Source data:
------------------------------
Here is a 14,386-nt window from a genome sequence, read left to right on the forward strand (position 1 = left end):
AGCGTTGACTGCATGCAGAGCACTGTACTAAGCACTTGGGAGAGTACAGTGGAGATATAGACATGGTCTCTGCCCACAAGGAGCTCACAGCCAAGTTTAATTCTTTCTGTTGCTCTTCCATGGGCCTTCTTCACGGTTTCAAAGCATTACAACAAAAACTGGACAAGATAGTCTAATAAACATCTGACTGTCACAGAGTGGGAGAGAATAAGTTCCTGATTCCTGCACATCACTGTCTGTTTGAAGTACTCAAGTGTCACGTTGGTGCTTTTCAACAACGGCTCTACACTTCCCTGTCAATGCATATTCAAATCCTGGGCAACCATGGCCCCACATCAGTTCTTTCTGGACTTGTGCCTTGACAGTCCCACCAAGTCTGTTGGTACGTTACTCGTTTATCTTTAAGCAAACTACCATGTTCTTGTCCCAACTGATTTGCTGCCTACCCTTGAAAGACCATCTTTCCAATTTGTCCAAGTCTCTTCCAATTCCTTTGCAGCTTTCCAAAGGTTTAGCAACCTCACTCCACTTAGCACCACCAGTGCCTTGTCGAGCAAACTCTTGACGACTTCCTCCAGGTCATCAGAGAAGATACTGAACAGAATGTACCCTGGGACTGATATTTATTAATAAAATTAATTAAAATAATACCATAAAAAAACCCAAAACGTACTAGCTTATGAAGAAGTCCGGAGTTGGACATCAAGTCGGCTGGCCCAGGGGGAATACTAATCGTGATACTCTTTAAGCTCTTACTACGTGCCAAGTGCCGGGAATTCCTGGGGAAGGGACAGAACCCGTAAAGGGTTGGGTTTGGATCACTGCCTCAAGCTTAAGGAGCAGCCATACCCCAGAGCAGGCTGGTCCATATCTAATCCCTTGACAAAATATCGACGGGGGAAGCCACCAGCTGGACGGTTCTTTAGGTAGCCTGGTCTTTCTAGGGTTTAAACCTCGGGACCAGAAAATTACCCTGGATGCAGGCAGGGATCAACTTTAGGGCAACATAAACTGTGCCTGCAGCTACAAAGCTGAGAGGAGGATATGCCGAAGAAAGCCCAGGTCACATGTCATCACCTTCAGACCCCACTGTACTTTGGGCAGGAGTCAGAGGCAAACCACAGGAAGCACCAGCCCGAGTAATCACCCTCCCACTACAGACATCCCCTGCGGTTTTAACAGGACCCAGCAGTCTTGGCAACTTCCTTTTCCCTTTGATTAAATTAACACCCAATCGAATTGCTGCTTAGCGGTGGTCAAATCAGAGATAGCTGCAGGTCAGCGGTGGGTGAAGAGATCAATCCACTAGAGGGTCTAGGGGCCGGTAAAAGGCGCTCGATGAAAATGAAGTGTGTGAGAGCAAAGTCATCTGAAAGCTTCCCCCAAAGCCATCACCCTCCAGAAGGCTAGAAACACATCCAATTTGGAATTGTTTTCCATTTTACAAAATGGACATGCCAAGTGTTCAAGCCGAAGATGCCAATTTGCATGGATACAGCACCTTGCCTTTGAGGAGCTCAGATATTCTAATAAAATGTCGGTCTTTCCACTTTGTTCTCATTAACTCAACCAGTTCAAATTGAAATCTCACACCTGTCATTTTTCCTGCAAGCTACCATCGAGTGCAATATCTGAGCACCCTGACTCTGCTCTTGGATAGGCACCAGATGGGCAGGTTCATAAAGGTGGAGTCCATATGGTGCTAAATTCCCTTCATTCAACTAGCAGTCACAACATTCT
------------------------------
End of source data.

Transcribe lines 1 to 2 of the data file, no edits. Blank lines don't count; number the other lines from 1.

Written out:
Here is a 14,386-nt window from a genome sequence, read left to right on the forward strand (position 1 = left end):
AGCGTTGACTGCATGCAGAGCACTGTACTAAGCACTTGGGAGAGTACAGTGGAGATATAGACATGGTCTCTGCCCACAAGGAGCTCACAGCCAAGTTTAATTCTTTCTGTTGCTCTTCCATGGGCCTTCTTCACGGTTTCAAAGCATTACAACAAAAACTGGACAAGATAGTCTAATAAACATCTGACTGTCACAGAGTGGGAGAGAATAAGTTCCTGATTCCTGCACATCACTGTCTGTTTGAAGTACTCAAGTGTCACGTTGGTGCTTTTCAACAACGGCTCTACACTTCCCTGTCAATGCATATTCAAATCCTGGGCAACCATGGCCCCACATCAGTTCTTTCTGGACTTGTGCCTTGACAGTCCCACCAAGTCTGTTGGTACGTTACTCGTTTATCTTTAAGCAAACTACCATGTTCTTGTCCCAACTGATTTGCTGCCTACCCTTGAAAGACCATCTTTCCAATTTGTCCAAGTCTCTTCCAATTCCTTTGCAGCTTTCCAAAGGTTTAGCAACCTCACTCCACTTAGCACCACCAGTGCCTTGTCGAGCAAACTCTTGACGACTTCCTCCAGGTCATCAGAGAAGATACTGAACAGAATGTACCCTGGGACTGATATTTATTAATAAAATTAATTAAAATAATACCATAAAAAAACCCAAAACGTACTAGCTTATGAAGAAGTCCGGAGTTGGACATCAAGTCGGCTGGCCCAGGGGGAATACTAATCGTGATACTCTTTAAGCTCTTACTACGTGCCAAGTGCCGGGAATTCCTGGGGAAGGGACAGAACCCGTAAAGGGTTGGGTTTGGATCACTGCCTCAAGCTTAAGGAGCAGCCATACCCCAGAGCAGGCTGGTCCATATCTAATCCCTTGACAAAATATCGACGGGGGAAGCCACCAGCTGGACGGTTCTTTAGGTAGCCTGGTCTTTCTAGGGTTTAAACCTCGGGACCAGAAAATTACCCTGGATGCAGGCAGGGATCAACTTTAGGGCAACATAAACTGTGCCTGCAGCTACAAAGCTGAGAGGAGGATATGCCGAAGAAAGCCCAGGTCACATGTCATCACCTTCAGACCCCACTGTACTTTGGGCAGGAGTCAGAGGCAAACCACAGGAAGCACCAGCCCGAGTAATCACCCTCCCACTACAGACATCCCCTGCGGTTTTAACAGGACCCAGCAGTCTTGGCAACTTCCTTTTCCCTTTGATTAAATTAACACCCAATCGAATTGCTGCTTAGCGGTGGTCAAATCAGAGATAGCTGCAGGTCAGCGGTGGGTGAAGAGATCAATCCACTAGAGGGTCTAGGGGCCGGTAAAAGGCGCTCGATGAAAATGAAGTGTGTGAGAGCAAAGTCATCTGAAAGCTTCCCCCAAAGCCATCACCCTCCAGAAGGCTAGAAACACATCCAATTTGGAATTGTTTTCCATTTTACAAAATGGACATGCCAAGTGTTCAAGCCGAAGATGCCAATTTGCATGGATACAGCACCTTGCCTTTGAGGAGCTCAGATATTCTAATAAAATGTCGGTCTTTCCACTTTGTTCTCATTAACTCAACCAGTTCAAATTGAAATCTCACACCTGTCATTTTTCCTGCAAGCTACCATCGAGTGCAATATCTGAGCACCCTGACTCTGCTCTTGGATAGGCACCAGATGGGCAGGTTCATAAAGGTGGAGTCCATATGGTGCTAAATTCCCTTCATTCAACTAGCAGTCACAACATTCT